“And – it all has nothing to do with air safety.”
According to that experienced regulator-watcher and others, the immediate impacts threatened an average increase in the cost of a 100 hourly inspection on a relatively unsophisticated GA aircraft like a Cessna 172 or a Piper Cherokee, from an average of slightly under $4000 to around $18,000:
“The annual inspection under the present system is just a few dollars under $4,000. That’s pretty average for a good aeroplane, and includes AD Instrument 8, and various things like that where you have to call a specialist in to check that your transponder is calibrated right and so on. It included most of those things, because the basic inspection is about $1,500 and the rest is rectification and testing.
“But under the new arrangement, we estimated that you’d be up for around $14,000 in CAR 35 approvals to do various jobs, because they’re not covered in the manufacturer’s maintenance manual. That’s because under the system there’s no heading like “general minor repairs” and the work can only be done in accordance with the manufacturer’s maintenance manual. And if the data is not in that manual, you have to get the approved data created specifically for the job by a CAR 35 engineer.”
“The rule as written would also have invalidated most or all ‘on-condition maintenance’ and a resulting return to aircraft manufacturer-specified maximum time in service component lives. This could potentially apply to engines, propellers, starters, magnetos, generators/alternators and sundry other components, with appalling financial impact:
“A recommended overhaul life becomes a CASA operation up to (say) 2,200 hours, in charter or RPT operations. IO-540 engines in Piper Chieftains were commonly operated up to 2600 hours on life extension programs. The new directive means that’s all gone, so basically you’re doubling the overhaul cost per hour. It seems it could also wipe out AD ENG 4 which is how we run aerial work and private engines on condition; in fact it looks like it could completely wipe out the use of PMA parts.”
If it was a screw-up it was a serious one, and appears to point to excessive trust in individuals who may be lacking in product knowledge – the end product being improved air safety. Coming from an organisation that spends a lot of its time auditing other peoples’ quality assurance processes, it might be suggested that CASA would benefit from practicing on itself.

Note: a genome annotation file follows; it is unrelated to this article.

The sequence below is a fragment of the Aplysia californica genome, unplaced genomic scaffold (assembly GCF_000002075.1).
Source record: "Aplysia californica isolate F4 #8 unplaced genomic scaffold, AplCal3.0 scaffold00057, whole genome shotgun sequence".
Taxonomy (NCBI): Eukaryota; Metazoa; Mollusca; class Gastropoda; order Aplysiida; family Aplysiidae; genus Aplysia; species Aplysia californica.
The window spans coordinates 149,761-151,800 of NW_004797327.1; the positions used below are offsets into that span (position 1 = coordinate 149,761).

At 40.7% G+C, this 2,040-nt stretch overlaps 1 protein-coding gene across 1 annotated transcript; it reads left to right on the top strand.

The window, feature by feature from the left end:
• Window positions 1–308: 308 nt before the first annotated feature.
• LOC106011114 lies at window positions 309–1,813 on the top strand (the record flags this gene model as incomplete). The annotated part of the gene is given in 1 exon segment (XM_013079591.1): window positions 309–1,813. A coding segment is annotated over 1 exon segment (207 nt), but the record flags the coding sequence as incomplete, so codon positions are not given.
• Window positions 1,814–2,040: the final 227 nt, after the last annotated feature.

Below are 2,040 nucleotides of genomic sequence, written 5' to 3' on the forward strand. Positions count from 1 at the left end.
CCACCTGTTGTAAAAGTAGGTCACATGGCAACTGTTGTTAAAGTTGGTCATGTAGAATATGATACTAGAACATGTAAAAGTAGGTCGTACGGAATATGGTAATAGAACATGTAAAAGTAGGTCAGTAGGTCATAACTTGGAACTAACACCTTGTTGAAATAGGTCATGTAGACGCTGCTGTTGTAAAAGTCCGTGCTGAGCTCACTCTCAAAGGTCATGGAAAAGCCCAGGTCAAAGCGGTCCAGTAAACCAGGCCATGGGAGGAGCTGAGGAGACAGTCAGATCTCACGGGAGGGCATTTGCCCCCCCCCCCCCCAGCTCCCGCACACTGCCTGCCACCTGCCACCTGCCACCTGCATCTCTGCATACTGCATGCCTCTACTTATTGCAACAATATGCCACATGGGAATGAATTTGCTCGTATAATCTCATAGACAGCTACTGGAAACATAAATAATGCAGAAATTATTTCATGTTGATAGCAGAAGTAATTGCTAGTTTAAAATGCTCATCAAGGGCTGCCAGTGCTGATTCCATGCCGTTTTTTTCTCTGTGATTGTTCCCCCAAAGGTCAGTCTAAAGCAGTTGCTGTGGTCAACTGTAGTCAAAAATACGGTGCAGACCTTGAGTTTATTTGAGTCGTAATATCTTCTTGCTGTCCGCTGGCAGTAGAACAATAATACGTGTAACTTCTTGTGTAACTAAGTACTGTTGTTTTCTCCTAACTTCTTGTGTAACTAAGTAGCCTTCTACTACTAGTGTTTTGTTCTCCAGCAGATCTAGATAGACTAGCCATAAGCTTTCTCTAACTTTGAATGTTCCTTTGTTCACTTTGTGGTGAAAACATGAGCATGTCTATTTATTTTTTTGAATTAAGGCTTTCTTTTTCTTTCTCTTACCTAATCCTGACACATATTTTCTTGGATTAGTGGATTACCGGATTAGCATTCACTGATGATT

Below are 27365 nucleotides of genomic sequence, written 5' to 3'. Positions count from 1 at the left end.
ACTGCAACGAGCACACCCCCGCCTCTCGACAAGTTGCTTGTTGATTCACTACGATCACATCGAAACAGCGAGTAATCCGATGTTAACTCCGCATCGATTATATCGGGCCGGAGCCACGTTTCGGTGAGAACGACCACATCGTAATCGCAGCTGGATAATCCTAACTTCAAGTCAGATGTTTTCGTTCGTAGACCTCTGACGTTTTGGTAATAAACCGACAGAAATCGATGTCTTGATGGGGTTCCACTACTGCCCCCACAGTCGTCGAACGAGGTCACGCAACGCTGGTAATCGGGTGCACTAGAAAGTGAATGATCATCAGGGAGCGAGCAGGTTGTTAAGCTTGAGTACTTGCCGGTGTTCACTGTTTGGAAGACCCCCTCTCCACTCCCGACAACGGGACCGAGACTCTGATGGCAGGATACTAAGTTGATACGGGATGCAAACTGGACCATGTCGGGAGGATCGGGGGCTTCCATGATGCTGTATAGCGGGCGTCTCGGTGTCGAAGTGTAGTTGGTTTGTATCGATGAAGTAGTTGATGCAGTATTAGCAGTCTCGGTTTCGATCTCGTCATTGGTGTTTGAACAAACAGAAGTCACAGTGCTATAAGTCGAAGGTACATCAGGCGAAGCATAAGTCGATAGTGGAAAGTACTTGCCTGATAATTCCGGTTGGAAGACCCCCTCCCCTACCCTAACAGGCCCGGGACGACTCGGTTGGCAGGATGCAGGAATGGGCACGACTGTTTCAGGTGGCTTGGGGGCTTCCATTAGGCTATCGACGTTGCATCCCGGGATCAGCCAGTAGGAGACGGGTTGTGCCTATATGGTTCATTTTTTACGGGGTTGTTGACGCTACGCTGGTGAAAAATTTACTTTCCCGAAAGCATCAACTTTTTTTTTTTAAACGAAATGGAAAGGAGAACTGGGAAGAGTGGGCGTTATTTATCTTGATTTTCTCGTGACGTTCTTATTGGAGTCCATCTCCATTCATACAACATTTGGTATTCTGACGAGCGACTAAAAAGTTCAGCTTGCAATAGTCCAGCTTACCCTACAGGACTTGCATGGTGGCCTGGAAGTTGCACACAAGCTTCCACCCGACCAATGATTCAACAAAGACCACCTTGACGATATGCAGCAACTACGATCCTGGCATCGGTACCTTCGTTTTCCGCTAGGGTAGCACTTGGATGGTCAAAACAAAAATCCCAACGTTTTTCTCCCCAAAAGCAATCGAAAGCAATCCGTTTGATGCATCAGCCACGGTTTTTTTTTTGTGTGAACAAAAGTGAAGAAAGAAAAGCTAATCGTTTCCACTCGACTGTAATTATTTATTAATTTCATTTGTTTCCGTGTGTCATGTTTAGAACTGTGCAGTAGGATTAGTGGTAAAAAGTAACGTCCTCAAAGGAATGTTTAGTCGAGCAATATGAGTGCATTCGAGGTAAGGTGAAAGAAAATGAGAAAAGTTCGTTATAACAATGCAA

And it may not even be a conspiracy. It may simply be a byproduct of the mindset demonstrated by some in the organisation (and particularly in airworthiness) that anything that comes out of the USA is inferior or at least suspect. Without any undue respect, we invite such individuals to take on board the following commentary from the same owner/pilot:
To maintain a FAR Part 23 aircraft correctly, like other certified aircraft, it should be maintained to the regulatory requirements of the FARs. FAR Part 23 manufacturers write their maintenance manuals and other instructions to meet the requirements of the FAR regulatory system. The current and proposed regulatory system does not maintain these aircraft to the same standards. This is not what CASA produces and proposes. The CAR38 (1) direction would have overridden AD/Eng/4 & 5, AD/Prop/1 and other on-condition CASA documentation.
Doing it their way
Just have a look a FAAs FAR 43, Appendix D, the FAA annual inspection schedule — and compare it to Schedule 5.
Lo and behold, you’ll find most of Schedule 5 is exactly identical, with some minor bits of Australian content appended. This isn’t surprising, because Schedule 5 was copied from FAR 43, Appendix D.